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Political Science (North American edition) A Comparative Introduction



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Palgrave Macmillan
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This is the 6th edition with a publication date of 4/15/2010.

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The classic introduction to political science has been comprehensively updated for this new edition. Retaining the clarity of expression and breadth of coverage that has made it the introduction of choice for generations of students, it provides a lively and up-to-date account of the events and forces shaping politics in today's interconnected world.

Author Biography

ROD HAGUE was formerly Senior Lecturer in Politics at the University of Newcastle, UK. MARTIN HARROP is Senior Lecturer in Politics at the University of Newcastle, UK.

Table of Contents

List of illustrative materialp. ix
Prefacep. xii
Guide to learning featuresp. xiv
Guide to profilesp. xv
Studying Politics
Political conceptsp. 3
What is politics?p. 3
Government or governance?p. 5
Classifying governmentsp. 7
Powerp. 10
Authority and legitimacyp. 11
The state and sovereigntyp. 14
Nations and nationalismp. 15
Ideologyp. 19
Left and rightp. 20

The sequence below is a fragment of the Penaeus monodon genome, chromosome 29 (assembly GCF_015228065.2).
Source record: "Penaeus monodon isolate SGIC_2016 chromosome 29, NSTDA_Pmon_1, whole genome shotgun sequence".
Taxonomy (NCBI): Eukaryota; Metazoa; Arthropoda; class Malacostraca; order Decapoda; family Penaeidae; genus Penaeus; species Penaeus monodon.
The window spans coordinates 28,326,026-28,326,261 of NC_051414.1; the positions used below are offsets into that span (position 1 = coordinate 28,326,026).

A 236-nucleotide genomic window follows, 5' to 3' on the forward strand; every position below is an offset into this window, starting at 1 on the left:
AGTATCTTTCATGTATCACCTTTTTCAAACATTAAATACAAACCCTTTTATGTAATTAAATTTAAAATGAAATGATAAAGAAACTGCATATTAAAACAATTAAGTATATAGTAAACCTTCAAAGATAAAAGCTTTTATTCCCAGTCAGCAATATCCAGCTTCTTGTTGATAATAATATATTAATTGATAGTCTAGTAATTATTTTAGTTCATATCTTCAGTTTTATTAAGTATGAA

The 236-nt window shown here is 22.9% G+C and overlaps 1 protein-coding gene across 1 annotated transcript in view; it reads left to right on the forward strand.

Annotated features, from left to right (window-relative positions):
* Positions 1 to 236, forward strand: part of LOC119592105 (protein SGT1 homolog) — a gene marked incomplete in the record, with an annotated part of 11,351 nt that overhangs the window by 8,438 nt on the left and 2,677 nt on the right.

Learning resourcesp. 23
Theoretical approachesp. 25
The institutional approachp. 25
The behavioural approachp. 28
The structural approachp. 31
The rational choice approachp. 33
The interpretive approachp. 37
Conclusionp. 41
Learning resourcesp. 42
Research strategiesp. 43
Case studiesp. 43
Comparative studiesp. 46
Qualitative comparisonsp. 50
Quantitative analysisp. 51
Historical analysisp. 53
Learning resourcesp. 57
States and Regimes
The statep. 61
Emergence, expansion and restructuringp. 61
Security and surveillancep. 67
The post-colonial statep. 69
Collapsed states and state buildingp. 72
Beyond the statep. 76
Learning resourcesp. 82
Democracyp. 83
Direct democracyp. 84
Deliberative democracyp. 86
Representative democracyp. 88
Liberal and illiberal democracyp. 89
Waves of democratizationp. 91
Learning resourcesp. 98
Authoritarian rulep. 99
The nature of authoritarian rulep. 99
Personal despotsp. 103
Monarchsp. 104
Political partiesp. 105
Presidentsp. 112
Armed forcesp. 113
Religious leadersp. 115
Learning resourcesp. 117
Political Mobilization
Political Culutrep. 121
Studying political culturep. 122
Political trust and social capitalp. 123
Generational analysis and postmaterialismp. 125
Political culture in authoritarian statesp. 130
Political culture in illiberal democraciesp. 131
Elite political culturep. 132
A clash of civilizationsp. 134
Learning resourcesp. 137
Political communicationp. 139
Media developmentp. 140
Media structuresp. 145
Media impactp. 146
Public opinionp. 152
The media in authoritarian statesp. 155
The media in illiberal democraciesp. 157
Learning resourcesp. 159
Political participationp. 161
Participation in liberal democraciesp. 161
Social movementsp. 165